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Megalopolis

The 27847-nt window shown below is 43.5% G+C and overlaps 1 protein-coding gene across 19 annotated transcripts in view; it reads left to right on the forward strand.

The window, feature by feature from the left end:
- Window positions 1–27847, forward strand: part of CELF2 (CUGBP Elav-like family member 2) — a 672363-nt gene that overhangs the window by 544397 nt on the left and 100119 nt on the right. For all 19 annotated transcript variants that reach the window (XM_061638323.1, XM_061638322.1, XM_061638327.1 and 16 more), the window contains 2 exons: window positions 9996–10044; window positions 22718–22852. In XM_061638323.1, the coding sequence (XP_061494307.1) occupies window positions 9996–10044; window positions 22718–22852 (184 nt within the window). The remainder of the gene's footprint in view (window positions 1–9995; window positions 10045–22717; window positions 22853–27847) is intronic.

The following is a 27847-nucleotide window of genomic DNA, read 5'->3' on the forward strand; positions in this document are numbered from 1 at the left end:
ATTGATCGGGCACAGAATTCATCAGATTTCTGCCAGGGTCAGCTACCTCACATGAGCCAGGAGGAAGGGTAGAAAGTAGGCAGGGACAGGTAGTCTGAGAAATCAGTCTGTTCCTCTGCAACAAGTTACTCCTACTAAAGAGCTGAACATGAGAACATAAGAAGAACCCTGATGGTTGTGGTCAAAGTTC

Coppola believes he has one great film left in him: a utopian science-fiction epic called ‘Megalo­polis,’ which he has been writing and planning for three decades. “My talent is not the God-given talent of Wyler, or Spielberg or Polanski,” he says, laughing. “They can just do it. I have to work at it. But if you rewrite a script a hundred times and make it one percent better each time, then it’s eventually 100 percent better than it would have been.” He waves a shoebox-sized screenplay at the camera. This is it, with a subtitle borrowed from H. G. Wells – “The Shape of Things to Come” – and an epigraph from Tennyson, which he reads aloud: “‘For I dipt into the future/ Far as human eye could see/ Saw the vision of the world/ And all the wonder that would be.’ That’s what I want to express in the film,” he says, its plot following a struggle between an establishmentarian mayor and a visionary architect over the future of a great American city. Budget-wise, it’s “not on the level of Ridley Scott or Christopher Nolan,” but would cost significantly more than Youth Without Youth, Tetro and Twixt. He’d planned to finance ‘Megalopolis’ with the proceeds of his vineyard and hotel businesses – “But now, with the pandemic, the cinemas are traumatized, and most of my companies are closed and I don’t know for sure that I’ll be able to earn that kind of money again. I know if I don’t, I can just publish the script and say, ‘This is the movie I wanted to make.’ I accept that you don’t get to make all the films. For me, the joy of cinema has been to learn the different forms of it. I mean, what could be more different than The God­father and Apocalypse Now, or Apocalypse Now and One from the Heart, or One from the Heart and Rumble Fish? With every film I made I was looking to learn something new. Now I feel ready to put it all into practice.”

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